The Ghosts in Derry–Madeline DiLullo

22 Oct

When we originally arrived in Derry, I was very unaware of the events that had happened in January 1972. Seeing the murals at the Bogside, I realized that these beautiful depictions were excruciating reminders of what had happened to those 14 people on Bloody Sunday. As our tour guide, Garvin, began to discuss the significance that these murals had on his own life, I realized that the massacre was more than just a crippling quake. This community had to grieve in its own way and it had to cope. The people affected by the Bloody Sunday massacre had all the cause in the world to be angry, yet Garvin could not have stressed his personal value in peace more vehemently. And Garvin was not the only one. The victim’s loved ones (like the museum owner) simply wanted awareness of the effects of political unrest. To me, it seems that the massacre permanently handicapped the people in Derry from any hopes of escaping the horror they saw and experienced in January 1972.The fact that it has been over 40 years later and just looking at the murals at the Bogside can have such a sobering effect really speaks lengths about how the citizens of Derry must feel about what happened.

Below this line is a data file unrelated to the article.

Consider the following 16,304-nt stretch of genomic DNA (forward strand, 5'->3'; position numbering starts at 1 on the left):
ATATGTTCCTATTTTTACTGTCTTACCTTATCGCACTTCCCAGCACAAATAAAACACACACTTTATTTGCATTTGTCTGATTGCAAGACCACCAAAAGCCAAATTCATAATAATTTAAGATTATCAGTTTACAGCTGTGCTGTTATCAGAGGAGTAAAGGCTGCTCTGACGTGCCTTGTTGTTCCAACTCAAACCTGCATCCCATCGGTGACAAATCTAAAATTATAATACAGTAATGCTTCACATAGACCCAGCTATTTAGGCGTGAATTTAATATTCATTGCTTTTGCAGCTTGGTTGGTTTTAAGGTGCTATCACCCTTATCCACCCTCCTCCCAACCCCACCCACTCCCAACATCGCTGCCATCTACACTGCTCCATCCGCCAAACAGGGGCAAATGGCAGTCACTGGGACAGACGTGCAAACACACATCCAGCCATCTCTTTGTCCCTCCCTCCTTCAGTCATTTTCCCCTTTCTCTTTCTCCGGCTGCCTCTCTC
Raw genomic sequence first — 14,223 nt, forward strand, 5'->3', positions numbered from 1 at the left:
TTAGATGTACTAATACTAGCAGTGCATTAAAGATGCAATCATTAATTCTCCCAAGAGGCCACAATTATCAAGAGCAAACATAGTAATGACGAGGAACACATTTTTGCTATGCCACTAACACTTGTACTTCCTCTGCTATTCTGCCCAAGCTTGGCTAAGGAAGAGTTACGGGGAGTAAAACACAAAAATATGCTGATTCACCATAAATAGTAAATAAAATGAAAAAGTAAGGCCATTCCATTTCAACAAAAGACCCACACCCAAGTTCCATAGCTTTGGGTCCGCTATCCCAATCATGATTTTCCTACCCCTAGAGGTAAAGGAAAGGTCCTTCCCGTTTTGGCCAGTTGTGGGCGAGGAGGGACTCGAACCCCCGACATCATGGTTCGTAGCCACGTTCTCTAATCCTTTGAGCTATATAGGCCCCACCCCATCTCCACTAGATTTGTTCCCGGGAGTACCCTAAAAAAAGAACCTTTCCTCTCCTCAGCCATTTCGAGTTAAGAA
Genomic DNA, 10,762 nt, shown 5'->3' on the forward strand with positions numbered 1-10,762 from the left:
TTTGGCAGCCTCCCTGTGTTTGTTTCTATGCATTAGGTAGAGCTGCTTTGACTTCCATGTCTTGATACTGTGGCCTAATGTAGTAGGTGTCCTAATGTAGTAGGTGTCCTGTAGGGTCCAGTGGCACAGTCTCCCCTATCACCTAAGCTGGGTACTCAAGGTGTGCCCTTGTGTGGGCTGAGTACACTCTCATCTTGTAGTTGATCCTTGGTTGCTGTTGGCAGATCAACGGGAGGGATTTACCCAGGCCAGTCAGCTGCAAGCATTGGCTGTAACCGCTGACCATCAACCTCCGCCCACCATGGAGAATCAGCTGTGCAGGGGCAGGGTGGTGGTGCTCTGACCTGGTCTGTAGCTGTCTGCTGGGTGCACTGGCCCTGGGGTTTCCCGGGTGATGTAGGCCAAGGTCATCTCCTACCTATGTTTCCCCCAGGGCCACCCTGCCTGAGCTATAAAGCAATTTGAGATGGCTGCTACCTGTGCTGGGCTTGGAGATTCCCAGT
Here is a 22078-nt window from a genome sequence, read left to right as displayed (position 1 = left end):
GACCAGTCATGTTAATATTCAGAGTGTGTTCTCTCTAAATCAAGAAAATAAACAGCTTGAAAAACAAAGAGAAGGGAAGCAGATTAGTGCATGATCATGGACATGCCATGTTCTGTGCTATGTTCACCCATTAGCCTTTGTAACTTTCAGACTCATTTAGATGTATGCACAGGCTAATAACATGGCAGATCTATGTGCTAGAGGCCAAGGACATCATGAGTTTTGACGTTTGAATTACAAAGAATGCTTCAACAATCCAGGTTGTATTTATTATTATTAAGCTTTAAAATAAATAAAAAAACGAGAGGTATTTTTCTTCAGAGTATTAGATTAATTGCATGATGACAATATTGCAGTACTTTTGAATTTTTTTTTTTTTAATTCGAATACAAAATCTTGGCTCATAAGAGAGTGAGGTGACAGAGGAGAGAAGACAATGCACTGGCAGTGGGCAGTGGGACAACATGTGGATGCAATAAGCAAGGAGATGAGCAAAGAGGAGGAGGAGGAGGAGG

However, there is hope still for peace and recovery in Derry. I think receiving the proper apology for the happenings on the day from the Ministry of Defense and getting an extensive inquiry about Bloody Sunday helped put some of the ghosts to rest. I completely agree with Garvin when he said that peace was the most important thing for all of mankind to strive for. Although this massacre gave the people every reason to lash out, they make it very clear that peace is the best way to cause the least amount of damage.

–Madeline DiLullo


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